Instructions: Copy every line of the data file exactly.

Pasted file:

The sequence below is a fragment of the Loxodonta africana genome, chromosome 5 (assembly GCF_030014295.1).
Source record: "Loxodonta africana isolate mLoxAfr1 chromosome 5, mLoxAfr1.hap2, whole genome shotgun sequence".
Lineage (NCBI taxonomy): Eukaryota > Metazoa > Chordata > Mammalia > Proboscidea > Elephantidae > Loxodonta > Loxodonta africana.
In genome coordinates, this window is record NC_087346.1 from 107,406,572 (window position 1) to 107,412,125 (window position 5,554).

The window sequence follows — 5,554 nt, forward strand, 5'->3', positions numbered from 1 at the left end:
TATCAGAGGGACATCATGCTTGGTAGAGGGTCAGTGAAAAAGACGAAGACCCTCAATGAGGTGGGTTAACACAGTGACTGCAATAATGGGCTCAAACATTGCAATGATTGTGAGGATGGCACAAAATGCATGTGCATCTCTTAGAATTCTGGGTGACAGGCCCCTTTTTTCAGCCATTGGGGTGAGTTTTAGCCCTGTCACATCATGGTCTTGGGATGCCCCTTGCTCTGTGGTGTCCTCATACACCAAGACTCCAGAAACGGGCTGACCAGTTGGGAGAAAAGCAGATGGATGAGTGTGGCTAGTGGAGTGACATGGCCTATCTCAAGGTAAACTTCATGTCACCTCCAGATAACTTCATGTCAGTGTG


The sequence below is a fragment of the Loxodonta africana genome, chromosome 5 (assembly GCF_030014295.1).
Source record: "Loxodonta africana isolate mLoxAfr1 chromosome 5, mLoxAfr1.hap2, whole genome shotgun sequence".
Lineage (NCBI taxonomy): Eukaryota > Metazoa > Chordata > Mammalia > Proboscidea > Elephantidae > Loxodonta > Loxodonta africana.
In genome coordinates, this window is record NC_087346.1 from 107,406,572 (window position 1) to 107,412,125 (window position 5,554).

The window sequence follows — 5,554 nt, forward strand, 5'->3', positions numbered from 1 at the left end:
TATCAGAGGGACATCATGCTTGGTAGAGGGTCAGTGAAAAAGACGAAGACCCTCAATGAGGTGGGTTAACACAGTGACTGCAATAATGGGCTCAAACATTGCAATGATTGTGAGGATGGCACAAAATGCATGTGCATCTCTTAGAATTCTGGGTGACAGGCCCCTTTTTTCAGCCATTGGGGTGAGTTTTAGCCCTGTCACATCATGGTCTTGGGATGCCCCTTGCTCTGTGGTGTCCTCATACACCAAGACTCCAGAAACGGGCTGACCAGTTGGGAGAAAAGCAGATGGATGAGTGTGGCTAGTGGAGTGACATGGCCTATCTCAAGGTAAACTTCATGTCACCTCCAGATAACTTCATGTCAGTGTG